Going From a Partnership to a Sole Proprietorship

By Maggie Lourdes

A sole proprietorship is a form of business that involves one person. All decisions, operations and management powers rest with a single party. A general partnership involves two or more parties operating as a business. Certain kinds of partnerships, like limited liability partnerships, must formally register in the state where they do business.

A sole proprietorship is a form of business that involves one person. All decisions, operations and management powers rest with a single party. A general partnership involves two or more parties operating as a business. Certain kinds of partnerships, like limited liability partnerships, must formally register in the state where they do business.

Changing Business Forms

Parties who wish to transition from a partnership to a sole proprietorship should reach a clear understanding of how final profits, assets and partnership liabilities will be divided. The parties should negotiate details such as whether the ultimate, sole proprietor may continue to use the partnership's name, customer lists, inventions and trade secrets.

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Written Agreements

All agreements regarding the dissolution of the partnership to allow the survival of a sole proprietor should be put into writing. Every understanding should be included on paper and all involved parties should sign and date it. It is wise to have the agreement witnessed by two disinterested persons and/or notarized.

State Dissolution

If the parties have a limited liability partnership or other partnership formation that requires state registration, then filing the proper paperwork to dissolve the entity with the state is required. This should be done after the parties have a firm understanding in writing regarding the details of the change. The parties may call the state corporations division or visit its official website to obtain proper dissolution forms.

Tax Issues

Special care should be taken to adjust to the differences in federal and state tax filing regulations. For example, sole proprietors do not need to file an IRS 1065 form showing partnership profits. They generally report business income on 1040 Schedule C forms with their individual tax filings. Also, the IRS requires a sole proprietor who is absorbing an existing business to obtain a new employer identification number. Parties should speak to an accountant or tax official to determine if a new EIN is required based on the specific details of their business transformations.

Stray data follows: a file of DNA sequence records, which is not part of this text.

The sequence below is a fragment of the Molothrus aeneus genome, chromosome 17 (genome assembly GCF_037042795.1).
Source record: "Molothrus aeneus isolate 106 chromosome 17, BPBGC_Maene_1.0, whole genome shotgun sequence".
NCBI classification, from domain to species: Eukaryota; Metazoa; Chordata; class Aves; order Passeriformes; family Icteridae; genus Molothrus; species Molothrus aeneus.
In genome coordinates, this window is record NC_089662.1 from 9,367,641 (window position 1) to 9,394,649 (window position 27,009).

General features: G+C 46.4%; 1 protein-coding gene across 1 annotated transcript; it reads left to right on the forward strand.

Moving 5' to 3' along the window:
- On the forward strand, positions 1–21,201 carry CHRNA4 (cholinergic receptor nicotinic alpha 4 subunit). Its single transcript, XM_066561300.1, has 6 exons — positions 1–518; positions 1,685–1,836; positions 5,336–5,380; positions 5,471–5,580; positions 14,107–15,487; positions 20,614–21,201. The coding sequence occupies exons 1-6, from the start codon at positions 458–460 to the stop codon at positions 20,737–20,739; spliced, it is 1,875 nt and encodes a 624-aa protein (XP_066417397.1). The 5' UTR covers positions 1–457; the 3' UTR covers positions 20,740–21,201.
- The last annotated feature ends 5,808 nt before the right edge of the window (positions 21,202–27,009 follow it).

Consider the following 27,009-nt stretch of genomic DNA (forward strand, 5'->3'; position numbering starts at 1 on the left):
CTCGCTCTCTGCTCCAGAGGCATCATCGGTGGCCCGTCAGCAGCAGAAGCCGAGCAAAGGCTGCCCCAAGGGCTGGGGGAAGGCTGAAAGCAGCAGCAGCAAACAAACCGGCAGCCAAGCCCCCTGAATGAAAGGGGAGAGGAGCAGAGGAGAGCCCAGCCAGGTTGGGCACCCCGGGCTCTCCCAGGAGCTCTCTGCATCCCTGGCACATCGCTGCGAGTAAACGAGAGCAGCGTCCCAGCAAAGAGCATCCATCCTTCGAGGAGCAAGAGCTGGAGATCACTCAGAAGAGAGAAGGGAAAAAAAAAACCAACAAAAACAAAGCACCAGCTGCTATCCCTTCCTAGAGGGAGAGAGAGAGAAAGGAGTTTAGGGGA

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Dissolving Legal Partnerships

References

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South Carolina LLP Laws

South Carolina law regulates how a Limited Liability Partnership, or LLP, may form, operate, and ultimately dissolve. Unlike limited partnerships or general partnerships where one or more partners are personally liable for the debts of the business, an LLP limits liability for all partners. Each partner may participate in the management of the business, and receive a portion of the profits.

California General Partnership Law

The law defines a general partnership as an association of two or more persons who carry on business with the aim of making profit. The term “persons” generally includes not only individuals, but also other business entities. Most partners sign a formal partnership agreement, setting out their respective rights and obligations; however, this isn't necessary, as a partnership can operate on nothing more than a handshake. Title 2 of the California Corporations Code sets out the law relating to general partnerships in the state.

Documents Required to Dissolve A California Limited Partnership

The legal form of limited partnership offers businesses a blend of limited liability and organizational flexibility. A limited partnership has two categories of partners: general partners run the business and accept personal liability for the debts of the partnership, and limited partners provide capital and do not generally participate in the management of the business. Limited partner liability is limited to the amount of capital a limited partner invests in the business.

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